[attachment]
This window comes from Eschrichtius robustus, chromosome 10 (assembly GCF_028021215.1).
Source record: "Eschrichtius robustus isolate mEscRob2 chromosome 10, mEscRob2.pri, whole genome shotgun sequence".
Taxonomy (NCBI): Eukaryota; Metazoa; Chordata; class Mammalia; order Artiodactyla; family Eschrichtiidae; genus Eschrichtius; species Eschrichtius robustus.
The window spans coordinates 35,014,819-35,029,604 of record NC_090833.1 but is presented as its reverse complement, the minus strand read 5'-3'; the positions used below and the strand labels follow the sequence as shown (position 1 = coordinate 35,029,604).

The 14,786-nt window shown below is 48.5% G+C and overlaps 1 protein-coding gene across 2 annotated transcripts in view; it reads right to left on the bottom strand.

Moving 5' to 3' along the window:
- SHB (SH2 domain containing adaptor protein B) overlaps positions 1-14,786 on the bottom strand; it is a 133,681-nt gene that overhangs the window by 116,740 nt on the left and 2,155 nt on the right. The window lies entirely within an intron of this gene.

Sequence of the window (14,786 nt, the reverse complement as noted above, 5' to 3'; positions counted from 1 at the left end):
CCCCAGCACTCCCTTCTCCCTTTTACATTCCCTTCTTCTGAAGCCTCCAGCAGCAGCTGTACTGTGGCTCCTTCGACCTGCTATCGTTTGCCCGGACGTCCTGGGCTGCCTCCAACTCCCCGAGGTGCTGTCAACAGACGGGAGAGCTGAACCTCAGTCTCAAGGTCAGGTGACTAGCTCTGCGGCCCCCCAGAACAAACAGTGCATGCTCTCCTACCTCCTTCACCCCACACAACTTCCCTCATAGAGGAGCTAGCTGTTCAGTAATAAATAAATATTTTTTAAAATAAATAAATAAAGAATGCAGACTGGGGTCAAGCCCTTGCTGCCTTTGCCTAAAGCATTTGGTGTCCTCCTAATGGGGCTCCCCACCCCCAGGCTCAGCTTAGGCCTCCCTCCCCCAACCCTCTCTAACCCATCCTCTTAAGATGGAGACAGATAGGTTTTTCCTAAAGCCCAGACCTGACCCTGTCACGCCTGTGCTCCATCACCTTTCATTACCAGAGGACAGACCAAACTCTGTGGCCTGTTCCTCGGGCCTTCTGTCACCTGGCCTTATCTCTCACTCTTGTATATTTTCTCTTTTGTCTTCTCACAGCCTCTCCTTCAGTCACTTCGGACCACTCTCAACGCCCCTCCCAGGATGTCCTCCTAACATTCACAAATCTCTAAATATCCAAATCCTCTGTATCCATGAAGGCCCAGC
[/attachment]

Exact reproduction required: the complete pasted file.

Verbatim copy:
This window comes from Eschrichtius robustus, chromosome 10 (assembly GCF_028021215.1).
Source record: "Eschrichtius robustus isolate mEscRob2 chromosome 10, mEscRob2.pri, whole genome shotgun sequence".
Taxonomy (NCBI): Eukaryota; Metazoa; Chordata; class Mammalia; order Artiodactyla; family Eschrichtiidae; genus Eschrichtius; species Eschrichtius robustus.
The window spans coordinates 35,014,819-35,029,604 of record NC_090833.1 but is presented as its reverse complement, the minus strand read 5'-3'; the positions used below and the strand labels follow the sequence as shown (position 1 = coordinate 35,029,604).

The 14,786-nt window shown below is 48.5% G+C and overlaps 1 protein-coding gene across 2 annotated transcripts in view; it reads right to left on the bottom strand.

Moving 5' to 3' along the window:
- SHB (SH2 domain containing adaptor protein B) overlaps positions 1-14,786 on the bottom strand; it is a 133,681-nt gene that overhangs the window by 116,740 nt on the left and 2,155 nt on the right. The window lies entirely within an intron of this gene.

Sequence of the window (14,786 nt, the reverse complement as noted above, 5' to 3'; positions counted from 1 at the left end):
CCCCAGCACTCCCTTCTCCCTTTTACATTCCCTTCTTCTGAAGCCTCCAGCAGCAGCTGTACTGTGGCTCCTTCGACCTGCTATCGTTTGCCCGGACGTCCTGGGCTGCCTCCAACTCCCCGAGGTGCTGTCAACAGACGGGAGAGCTGAACCTCAGTCTCAAGGTCAGGTGACTAGCTCTGCGGCCCCCCAGAACAAACAGTGCATGCTCTCCTACCTCCTTCACCCCACACAACTTCCCTCATAGAGGAGCTAGCTGTTCAGTAATAAATAAATATTTTTTAAAATAAATAAATAAAGAATGCAGACTGGGGTCAAGCCCTTGCTGCCTTTGCCTAAAGCATTTGGTGTCCTCCTAATGGGGCTCCCCACCCCCAGGCTCAGCTTAGGCCTCCCTCCCCCAACCCTCTCTAACCCATCCTCTTAAGATGGAGACAGATAGGTTTTTCCTAAAGCCCAGACCTGACCCTGTCACGCCTGTGCTCCATCACCTTTCATTACCAGAGGACAGACCAAACTCTGTGGCCTGTTCCTCGGGCCTTCTGTCACCTGGCCTTATCTCTCACTCTTGTATATTTTCTCTTTTGTCTTCTCACAGCCTCTCCTTCAGTCACTTCGGACCACTCTCAACGCCCCTCCCAGGATGTCCTCCTAACATTCACAAATCTCTAAATATCCAAATCCTCTGTATCCATGAAGGCCCAGC